In 1994, in Rwanda, members of the Tutsi tribe were mercilessly slaughtered by members of the Hutu tribe in a massacre that elicited shrugs from the West. Hotel Rwanda is a weighty, gripping and important film, but it is not the story of that massacre. It is the story of a hotel manager who saved the lives of more than a thousand people by being a truly good and compassionate human being. He is the kind of man who knows how things work in the real world. Don Cheadle plays Paul Rusesabagina, the hotel manager, and he does so convincingly and humanely, as a man of quiet, steady competence in a world of chaos. Never overacting, always careful and lucid,…
While there are moments in Hotel Rwanda that are incredibly stirring and well done, a lot of the production plays as safe "Oscar bait". Given a better director the film perhaps could've risen to the standard as other films that cover similar material (Last King of Scotland, for example). Don Cheadle gives a terrific performance but there are times when the sheer brutality and scale of the Rwandan genocide are not explored to full effect. Some of the film is slightly manipulative in typical Hollywood fare as well, unfortunately. Nick Nolte is solid as usual, but what was the point of Joaquin Phoenix?
Don Cheadle convincingly portrays bravery and kindness in an impossible, heartbreaking situation
Some stories simply need to be told. Though, I would dare say that certain stories call for specific storytellers, who possess the required sensitivity to tackle the subject matter in a respectful and honest way, and who also wouldn't have reservations to break social boundaries thus exposing the audience to something real and visceral.
One of the great examples of that type of filmmaking would definitely be "The Schindler's list" by Steven Spielberg, where a director with a personal connection to the story (being of Jewish descent himself) managed to bring audiences to their knees in reflection about the horrors of holocaust and our own collective conscience. With this film he was able to say 'look what happened to my…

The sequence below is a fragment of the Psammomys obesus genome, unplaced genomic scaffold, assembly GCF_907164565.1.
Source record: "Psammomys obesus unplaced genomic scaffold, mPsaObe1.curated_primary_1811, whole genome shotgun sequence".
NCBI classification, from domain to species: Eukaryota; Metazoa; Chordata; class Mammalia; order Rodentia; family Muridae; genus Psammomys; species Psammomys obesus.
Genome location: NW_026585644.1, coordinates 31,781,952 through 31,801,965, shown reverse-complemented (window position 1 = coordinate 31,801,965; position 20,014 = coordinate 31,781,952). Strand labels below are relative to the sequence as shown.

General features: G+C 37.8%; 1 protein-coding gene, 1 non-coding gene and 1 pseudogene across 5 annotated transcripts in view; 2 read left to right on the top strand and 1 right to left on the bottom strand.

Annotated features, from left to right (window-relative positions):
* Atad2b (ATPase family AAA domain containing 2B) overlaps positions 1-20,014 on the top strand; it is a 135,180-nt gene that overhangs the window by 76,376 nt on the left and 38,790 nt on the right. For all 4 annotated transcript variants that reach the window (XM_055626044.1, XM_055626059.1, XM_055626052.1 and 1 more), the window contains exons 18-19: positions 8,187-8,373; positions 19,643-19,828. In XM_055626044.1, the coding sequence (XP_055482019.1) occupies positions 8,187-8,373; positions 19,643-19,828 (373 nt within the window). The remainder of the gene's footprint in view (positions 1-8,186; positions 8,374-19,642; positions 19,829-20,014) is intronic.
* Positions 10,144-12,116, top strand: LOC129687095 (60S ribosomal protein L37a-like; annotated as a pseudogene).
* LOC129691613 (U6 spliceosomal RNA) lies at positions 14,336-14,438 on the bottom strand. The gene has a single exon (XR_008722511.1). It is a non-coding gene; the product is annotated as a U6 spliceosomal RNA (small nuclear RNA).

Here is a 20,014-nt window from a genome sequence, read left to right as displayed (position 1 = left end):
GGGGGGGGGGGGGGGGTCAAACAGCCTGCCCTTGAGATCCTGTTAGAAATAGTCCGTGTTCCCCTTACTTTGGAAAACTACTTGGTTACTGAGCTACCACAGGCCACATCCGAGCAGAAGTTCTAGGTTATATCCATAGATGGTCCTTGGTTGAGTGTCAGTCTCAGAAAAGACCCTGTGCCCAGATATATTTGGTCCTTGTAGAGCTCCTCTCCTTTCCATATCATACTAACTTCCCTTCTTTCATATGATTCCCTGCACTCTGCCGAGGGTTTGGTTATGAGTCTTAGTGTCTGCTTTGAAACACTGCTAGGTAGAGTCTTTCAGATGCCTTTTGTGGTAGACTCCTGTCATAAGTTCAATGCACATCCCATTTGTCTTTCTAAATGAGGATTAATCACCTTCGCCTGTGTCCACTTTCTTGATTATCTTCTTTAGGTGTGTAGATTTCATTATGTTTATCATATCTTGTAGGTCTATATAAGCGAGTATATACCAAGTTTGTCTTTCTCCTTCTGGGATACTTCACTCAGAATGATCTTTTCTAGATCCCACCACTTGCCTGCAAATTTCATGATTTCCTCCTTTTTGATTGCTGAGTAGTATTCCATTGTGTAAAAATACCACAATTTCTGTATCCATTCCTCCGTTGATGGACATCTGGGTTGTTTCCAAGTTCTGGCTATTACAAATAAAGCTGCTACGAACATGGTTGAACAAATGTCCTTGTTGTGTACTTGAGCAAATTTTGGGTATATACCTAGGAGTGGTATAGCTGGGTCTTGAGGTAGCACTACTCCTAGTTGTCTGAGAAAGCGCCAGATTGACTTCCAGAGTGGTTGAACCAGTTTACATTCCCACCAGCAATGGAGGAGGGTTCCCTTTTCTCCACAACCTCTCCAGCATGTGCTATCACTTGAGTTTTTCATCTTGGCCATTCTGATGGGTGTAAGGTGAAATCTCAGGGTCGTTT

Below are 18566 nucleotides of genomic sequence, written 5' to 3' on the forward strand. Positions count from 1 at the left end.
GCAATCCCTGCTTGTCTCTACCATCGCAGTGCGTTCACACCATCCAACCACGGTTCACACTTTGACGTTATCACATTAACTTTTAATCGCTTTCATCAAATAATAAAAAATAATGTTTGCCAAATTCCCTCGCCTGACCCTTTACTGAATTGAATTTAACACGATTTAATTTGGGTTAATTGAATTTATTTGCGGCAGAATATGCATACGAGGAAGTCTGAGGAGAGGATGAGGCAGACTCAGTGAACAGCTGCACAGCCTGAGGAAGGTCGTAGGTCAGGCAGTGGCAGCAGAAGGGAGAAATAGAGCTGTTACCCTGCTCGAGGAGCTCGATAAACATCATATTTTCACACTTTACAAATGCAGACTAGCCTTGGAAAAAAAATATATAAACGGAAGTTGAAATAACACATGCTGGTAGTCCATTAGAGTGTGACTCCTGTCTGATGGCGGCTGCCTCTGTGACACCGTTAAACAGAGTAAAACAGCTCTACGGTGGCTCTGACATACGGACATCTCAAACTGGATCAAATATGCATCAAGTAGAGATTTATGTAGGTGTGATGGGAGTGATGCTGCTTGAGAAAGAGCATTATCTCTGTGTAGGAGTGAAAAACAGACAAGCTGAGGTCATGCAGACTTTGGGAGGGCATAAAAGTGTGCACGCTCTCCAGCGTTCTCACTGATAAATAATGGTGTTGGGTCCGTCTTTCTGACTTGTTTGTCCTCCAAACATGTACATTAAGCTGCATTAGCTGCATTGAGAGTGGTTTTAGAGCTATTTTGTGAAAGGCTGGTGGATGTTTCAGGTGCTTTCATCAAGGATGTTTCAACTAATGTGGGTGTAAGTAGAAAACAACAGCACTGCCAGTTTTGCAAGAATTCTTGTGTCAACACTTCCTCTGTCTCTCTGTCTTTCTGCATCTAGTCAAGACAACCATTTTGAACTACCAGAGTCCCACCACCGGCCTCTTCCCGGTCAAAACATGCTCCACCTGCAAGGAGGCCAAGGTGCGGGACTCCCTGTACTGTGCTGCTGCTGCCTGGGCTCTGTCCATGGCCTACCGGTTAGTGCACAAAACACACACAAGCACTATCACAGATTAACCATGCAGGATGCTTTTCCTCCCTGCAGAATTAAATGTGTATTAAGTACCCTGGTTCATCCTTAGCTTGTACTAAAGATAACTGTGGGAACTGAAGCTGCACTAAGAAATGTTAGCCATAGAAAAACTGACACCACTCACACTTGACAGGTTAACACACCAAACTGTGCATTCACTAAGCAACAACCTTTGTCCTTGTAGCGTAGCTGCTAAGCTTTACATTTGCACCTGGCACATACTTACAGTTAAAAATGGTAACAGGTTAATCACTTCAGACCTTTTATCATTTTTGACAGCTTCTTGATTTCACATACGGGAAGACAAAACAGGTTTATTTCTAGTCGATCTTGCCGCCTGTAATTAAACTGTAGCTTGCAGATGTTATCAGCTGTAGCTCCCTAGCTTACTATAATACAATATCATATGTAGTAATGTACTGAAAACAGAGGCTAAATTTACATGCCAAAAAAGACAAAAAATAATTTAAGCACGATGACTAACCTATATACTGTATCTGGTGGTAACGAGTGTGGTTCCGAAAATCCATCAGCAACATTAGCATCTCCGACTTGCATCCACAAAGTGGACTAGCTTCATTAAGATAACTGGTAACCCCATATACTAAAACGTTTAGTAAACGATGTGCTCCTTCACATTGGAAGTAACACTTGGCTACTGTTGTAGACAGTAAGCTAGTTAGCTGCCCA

Really strong performances from Cheadle and Okonedo are hampered by no more than decent direction and a script lacking in subtlety. Still, Hotel Rwanda is a powerfully affecting film about how in our darkest moments, common decency is a sign of extraordinary bravery.
Based on true events, this movie shows the bravery of Don Cheadles character in attempting to prevent the massacre of 1000 Tutsis in his hotel.
Harrowing at times.
This film does some things very well. It does a good job of establishing what the conflict between the Hutus and Tutsis was about, including it's pointless arbitrariness and it's roots in colonialism, and does so with a minimum of expository dialogue. It also gives a very clear idea of the scale and sheer terror of the events in Rwanda, without wallowing in bloodshed. It also depicts an interestingly different hero. A man who saved lives really by playing the enemy's game and being willing to bargain and even compromise his dignity to save lives. It's not something you see very often on film. What it doesn't do very well is break out of the overly earnest "issue film" mood that drags it down for large segments.
Såg den for tredje gong. Hugsar den som langt meir effektiv. Sterke inntrykk og mykje å lære i denne filmen, men no vart det tydelig kor preglaust den er laga. Rart klipt til, noko ein legger spesielt merke til heilt i slutten. Inkompetansen i regi og manus vitnar om nokon som har veldig lyst å fortelle denne viktige historia, men som heller burde latt nokon andre utføre det. Den ser gammal ut berre ti år etter. Heile filmen virkar som den er laga kun for å bli vist i ungdomsskulen, og til rein undervising er den god nok. Men det kunne nok blitt laga ein betre film også til den bruken.
Every film Roger Ebert has given a four-star rating. This is an ongoing project.
The current list from imdb.com (updated regularly; last on January 18th; compared to 7th of April).
I'm sure that The…